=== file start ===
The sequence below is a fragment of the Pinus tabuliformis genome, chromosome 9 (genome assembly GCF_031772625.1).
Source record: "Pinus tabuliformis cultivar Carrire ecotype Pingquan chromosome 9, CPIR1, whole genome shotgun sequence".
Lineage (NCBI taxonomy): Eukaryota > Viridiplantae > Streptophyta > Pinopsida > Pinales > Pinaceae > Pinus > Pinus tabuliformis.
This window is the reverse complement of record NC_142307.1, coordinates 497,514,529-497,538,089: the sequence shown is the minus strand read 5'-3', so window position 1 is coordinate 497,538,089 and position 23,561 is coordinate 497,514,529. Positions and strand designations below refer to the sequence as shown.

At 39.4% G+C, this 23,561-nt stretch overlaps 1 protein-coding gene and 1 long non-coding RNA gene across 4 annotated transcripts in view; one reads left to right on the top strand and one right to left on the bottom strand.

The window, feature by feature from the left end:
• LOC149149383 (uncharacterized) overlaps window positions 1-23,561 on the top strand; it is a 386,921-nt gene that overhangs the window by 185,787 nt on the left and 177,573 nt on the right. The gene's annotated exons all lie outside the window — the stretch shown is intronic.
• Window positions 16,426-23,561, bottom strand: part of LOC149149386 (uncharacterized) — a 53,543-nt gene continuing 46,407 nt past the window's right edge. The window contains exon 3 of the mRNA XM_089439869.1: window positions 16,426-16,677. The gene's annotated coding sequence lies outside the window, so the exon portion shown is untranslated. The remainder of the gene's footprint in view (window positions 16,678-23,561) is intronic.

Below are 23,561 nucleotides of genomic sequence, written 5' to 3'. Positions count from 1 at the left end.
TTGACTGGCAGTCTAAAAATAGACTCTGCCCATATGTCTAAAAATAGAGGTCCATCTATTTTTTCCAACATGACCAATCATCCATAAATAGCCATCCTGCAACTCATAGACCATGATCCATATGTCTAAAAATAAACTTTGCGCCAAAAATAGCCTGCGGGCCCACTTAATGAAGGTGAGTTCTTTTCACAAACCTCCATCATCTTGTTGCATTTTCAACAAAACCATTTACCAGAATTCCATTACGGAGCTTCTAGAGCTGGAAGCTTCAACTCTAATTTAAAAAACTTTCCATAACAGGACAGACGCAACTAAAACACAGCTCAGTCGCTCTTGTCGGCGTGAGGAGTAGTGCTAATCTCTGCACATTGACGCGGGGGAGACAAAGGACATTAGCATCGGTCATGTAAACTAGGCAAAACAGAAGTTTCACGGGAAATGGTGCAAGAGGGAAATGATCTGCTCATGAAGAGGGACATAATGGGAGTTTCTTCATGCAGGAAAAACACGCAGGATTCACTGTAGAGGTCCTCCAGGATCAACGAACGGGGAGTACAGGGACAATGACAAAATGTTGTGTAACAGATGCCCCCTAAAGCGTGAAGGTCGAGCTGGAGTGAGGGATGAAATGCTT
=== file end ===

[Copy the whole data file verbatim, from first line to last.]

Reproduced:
The sequence below is a fragment of the Pinus tabuliformis genome, chromosome 9 (genome assembly GCF_031772625.1).
Source record: "Pinus tabuliformis cultivar Carrire ecotype Pingquan chromosome 9, CPIR1, whole genome shotgun sequence".
Lineage (NCBI taxonomy): Eukaryota > Viridiplantae > Streptophyta > Pinopsida > Pinales > Pinaceae > Pinus > Pinus tabuliformis.
This window is the reverse complement of record NC_142307.1, coordinates 497,514,529-497,538,089: the sequence shown is the minus strand read 5'-3', so window position 1 is coordinate 497,538,089 and position 23,561 is coordinate 497,514,529. Positions and strand designations below refer to the sequence as shown.

At 39.4% G+C, this 23,561-nt stretch overlaps 1 protein-coding gene and 1 long non-coding RNA gene across 4 annotated transcripts in view; one reads left to right on the top strand and one right to left on the bottom strand.

The window, feature by feature from the left end:
• LOC149149383 (uncharacterized) overlaps window positions 1-23,561 on the top strand; it is a 386,921-nt gene that overhangs the window by 185,787 nt on the left and 177,573 nt on the right. The gene's annotated exons all lie outside the window — the stretch shown is intronic.
• Window positions 16,426-23,561, bottom strand: part of LOC149149386 (uncharacterized) — a 53,543-nt gene continuing 46,407 nt past the window's right edge. The window contains exon 3 of the mRNA XM_089439869.1: window positions 16,426-16,677. The gene's annotated coding sequence lies outside the window, so the exon portion shown is untranslated. The remainder of the gene's footprint in view (window positions 16,678-23,561) is intronic.

Below are 23,561 nucleotides of genomic sequence, written 5' to 3'. Positions count from 1 at the left end.
TTGACTGGCAGTCTAAAAATAGACTCTGCCCATATGTCTAAAAATAGAGGTCCATCTATTTTTTCCAACATGACCAATCATCCATAAATAGCCATCCTGCAACTCATAGACCATGATCCATATGTCTAAAAATAAACTTTGCGCCAAAAATAGCCTGCGGGCCCACTTAATGAAGGTGAGTTCTTTTCACAAACCTCCATCATCTTGTTGCATTTTCAACAAAACCATTTACCAGAATTCCATTACGGAGCTTCTAGAGCTGGAAGCTTCAACTCTAATTTAAAAAACTTTCCATAACAGGACAGACGCAACTAAAACACAGCTCAGTCGCTCTTGTCGGCGTGAGGAGTAGTGCTAATCTCTGCACATTGACGCGGGGGAGACAAAGGACATTAGCATCGGTCATGTAAACTAGGCAAAACAGAAGTTTCACGGGAAATGGTGCAAGAGGGAAATGATCTGCTCATGAAGAGGGACATAATGGGAGTTTCTTCATGCAGGAAAAACACGCAGGATTCACTGTAGAGGTCCTCCAGGATCAACGAACGGGGAGTACAGGGACAATGACAAAATGTTGTGTAACAGATGCCCCCTAAAGCGTGAAGGTCGAGCTGGAGTGAGGGATGAAATGCTT